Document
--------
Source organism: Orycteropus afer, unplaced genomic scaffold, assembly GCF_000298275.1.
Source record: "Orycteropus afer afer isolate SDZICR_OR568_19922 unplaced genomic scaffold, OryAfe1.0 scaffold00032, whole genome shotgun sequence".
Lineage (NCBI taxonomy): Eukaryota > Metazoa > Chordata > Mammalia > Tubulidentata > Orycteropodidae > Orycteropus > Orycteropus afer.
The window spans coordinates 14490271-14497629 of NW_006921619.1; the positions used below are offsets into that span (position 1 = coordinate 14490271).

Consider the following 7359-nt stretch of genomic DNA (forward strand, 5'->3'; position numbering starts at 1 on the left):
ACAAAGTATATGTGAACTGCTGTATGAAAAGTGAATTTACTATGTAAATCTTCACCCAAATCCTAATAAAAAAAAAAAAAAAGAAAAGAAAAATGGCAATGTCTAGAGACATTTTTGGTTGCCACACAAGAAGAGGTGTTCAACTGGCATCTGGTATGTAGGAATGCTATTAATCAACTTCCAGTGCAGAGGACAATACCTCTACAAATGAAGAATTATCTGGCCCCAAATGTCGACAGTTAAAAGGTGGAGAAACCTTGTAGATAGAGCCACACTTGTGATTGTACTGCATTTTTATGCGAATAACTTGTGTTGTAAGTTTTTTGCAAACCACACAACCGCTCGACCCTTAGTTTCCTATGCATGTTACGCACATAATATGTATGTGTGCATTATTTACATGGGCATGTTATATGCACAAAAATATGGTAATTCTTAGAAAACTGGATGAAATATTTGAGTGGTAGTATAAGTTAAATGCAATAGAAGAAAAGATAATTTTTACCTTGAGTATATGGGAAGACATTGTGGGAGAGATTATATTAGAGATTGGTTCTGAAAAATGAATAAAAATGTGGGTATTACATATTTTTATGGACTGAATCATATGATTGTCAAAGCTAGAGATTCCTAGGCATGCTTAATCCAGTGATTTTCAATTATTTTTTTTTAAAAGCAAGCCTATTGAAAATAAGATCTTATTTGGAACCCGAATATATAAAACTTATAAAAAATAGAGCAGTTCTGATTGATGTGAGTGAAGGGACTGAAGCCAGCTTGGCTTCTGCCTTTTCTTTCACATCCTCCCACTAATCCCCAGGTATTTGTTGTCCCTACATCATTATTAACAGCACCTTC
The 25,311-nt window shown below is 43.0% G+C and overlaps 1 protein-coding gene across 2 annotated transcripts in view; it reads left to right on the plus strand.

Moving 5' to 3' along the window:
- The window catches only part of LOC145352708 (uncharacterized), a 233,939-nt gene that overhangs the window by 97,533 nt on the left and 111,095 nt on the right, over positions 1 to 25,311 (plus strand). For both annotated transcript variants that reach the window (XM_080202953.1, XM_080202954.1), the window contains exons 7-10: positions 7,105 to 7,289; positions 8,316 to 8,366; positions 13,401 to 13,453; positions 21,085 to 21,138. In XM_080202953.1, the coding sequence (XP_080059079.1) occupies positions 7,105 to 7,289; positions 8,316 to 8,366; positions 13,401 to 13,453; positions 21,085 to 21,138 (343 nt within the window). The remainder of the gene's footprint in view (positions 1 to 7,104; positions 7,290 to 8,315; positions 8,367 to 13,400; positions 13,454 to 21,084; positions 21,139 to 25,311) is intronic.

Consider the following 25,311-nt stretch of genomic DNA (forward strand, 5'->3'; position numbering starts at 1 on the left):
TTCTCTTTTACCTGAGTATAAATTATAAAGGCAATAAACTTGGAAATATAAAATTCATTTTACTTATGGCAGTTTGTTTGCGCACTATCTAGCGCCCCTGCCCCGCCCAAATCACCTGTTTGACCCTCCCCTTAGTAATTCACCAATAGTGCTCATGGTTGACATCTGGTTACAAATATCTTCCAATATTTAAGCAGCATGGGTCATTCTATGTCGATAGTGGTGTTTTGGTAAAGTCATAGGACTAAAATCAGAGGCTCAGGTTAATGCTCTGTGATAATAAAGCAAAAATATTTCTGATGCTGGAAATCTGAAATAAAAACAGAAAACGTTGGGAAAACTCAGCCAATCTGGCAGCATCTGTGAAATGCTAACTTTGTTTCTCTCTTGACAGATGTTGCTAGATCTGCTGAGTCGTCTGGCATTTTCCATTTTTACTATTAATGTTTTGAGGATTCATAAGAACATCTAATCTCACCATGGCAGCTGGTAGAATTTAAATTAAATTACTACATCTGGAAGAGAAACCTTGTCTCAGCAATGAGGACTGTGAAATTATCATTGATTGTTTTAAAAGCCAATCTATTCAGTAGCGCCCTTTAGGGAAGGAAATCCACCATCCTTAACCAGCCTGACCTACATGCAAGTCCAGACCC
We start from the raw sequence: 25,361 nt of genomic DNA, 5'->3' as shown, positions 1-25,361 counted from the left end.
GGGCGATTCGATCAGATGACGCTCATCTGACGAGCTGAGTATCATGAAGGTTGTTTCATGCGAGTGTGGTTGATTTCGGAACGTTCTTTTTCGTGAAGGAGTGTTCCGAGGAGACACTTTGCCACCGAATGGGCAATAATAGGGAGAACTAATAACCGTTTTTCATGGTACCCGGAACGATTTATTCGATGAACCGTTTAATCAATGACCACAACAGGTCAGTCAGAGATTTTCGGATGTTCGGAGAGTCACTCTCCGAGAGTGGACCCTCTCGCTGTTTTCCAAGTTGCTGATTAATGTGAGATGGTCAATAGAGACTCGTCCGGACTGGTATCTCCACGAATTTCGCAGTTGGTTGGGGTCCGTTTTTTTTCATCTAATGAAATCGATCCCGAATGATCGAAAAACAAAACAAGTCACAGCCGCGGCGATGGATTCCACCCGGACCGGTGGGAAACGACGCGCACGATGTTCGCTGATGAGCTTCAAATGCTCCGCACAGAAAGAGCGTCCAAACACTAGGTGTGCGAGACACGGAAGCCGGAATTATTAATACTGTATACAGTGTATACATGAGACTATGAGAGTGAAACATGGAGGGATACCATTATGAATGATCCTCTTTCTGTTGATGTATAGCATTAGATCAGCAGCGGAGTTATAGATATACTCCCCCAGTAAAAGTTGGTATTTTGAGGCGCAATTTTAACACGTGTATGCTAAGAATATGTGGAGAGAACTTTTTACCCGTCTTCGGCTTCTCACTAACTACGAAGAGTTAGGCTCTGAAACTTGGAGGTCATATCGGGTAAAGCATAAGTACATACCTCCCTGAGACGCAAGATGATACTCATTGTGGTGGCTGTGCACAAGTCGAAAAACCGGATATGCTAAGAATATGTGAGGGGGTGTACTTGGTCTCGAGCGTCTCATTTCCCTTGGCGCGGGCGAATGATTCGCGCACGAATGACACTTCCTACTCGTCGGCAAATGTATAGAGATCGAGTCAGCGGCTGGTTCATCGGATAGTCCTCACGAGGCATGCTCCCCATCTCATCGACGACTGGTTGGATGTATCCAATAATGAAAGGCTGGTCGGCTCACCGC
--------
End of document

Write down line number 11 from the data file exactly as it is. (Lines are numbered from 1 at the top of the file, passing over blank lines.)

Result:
TTCTCTTTTACCTGAGTATAAATTATAAAGGCAATAAACTTGGAAATATAAAATTCATTTTACTTATGGCAGTTTGTTTGCGCACTATCTAGCGCCCCTGCCCCGCCCAAATCACCTGTTTGACCCTCCCCTTAGTAATTCACCAATAGTGCTCATGGTTGACATCTGGTTACAAATATCTTCCAATATTTAAGCAGCATGGGTCATTCTATGTCGATAGTGGTGTTTTGGTAAAGTCATAGGACTAAAATCAGAGGCTCAGGTTAATGCTCTGTGATAATAAAGCAAAAATATTTCTGATGCTGGAAATCTGAAATAAAAACAGAAAACGTTGGGAAAACTCAGCCAATCTGGCAGCATCTGTGAAATGCTAACTTTGTTTCTCTCTTGACAGATGTTGCTAGATCTGCTGAGTCGTCTGGCATTTTCCATTTTTACTATTAATGTTTTGAGGATTCATAAGAACATCTAATCTCACCATGGCAGCTGGTAGAATTTAAATTAAATTACTACATCTGGAAGAGAAACCTTGTCTCAGCAATGAGGACTGTGAAATTATCATTGATTGTTTTAAAAGCCAATCTATTCAGTAGCGCCCTTTAGGGAAGGAAATCCACCATCCTTAACCAGCCTGACCTACATGCAAGTCCAGACCC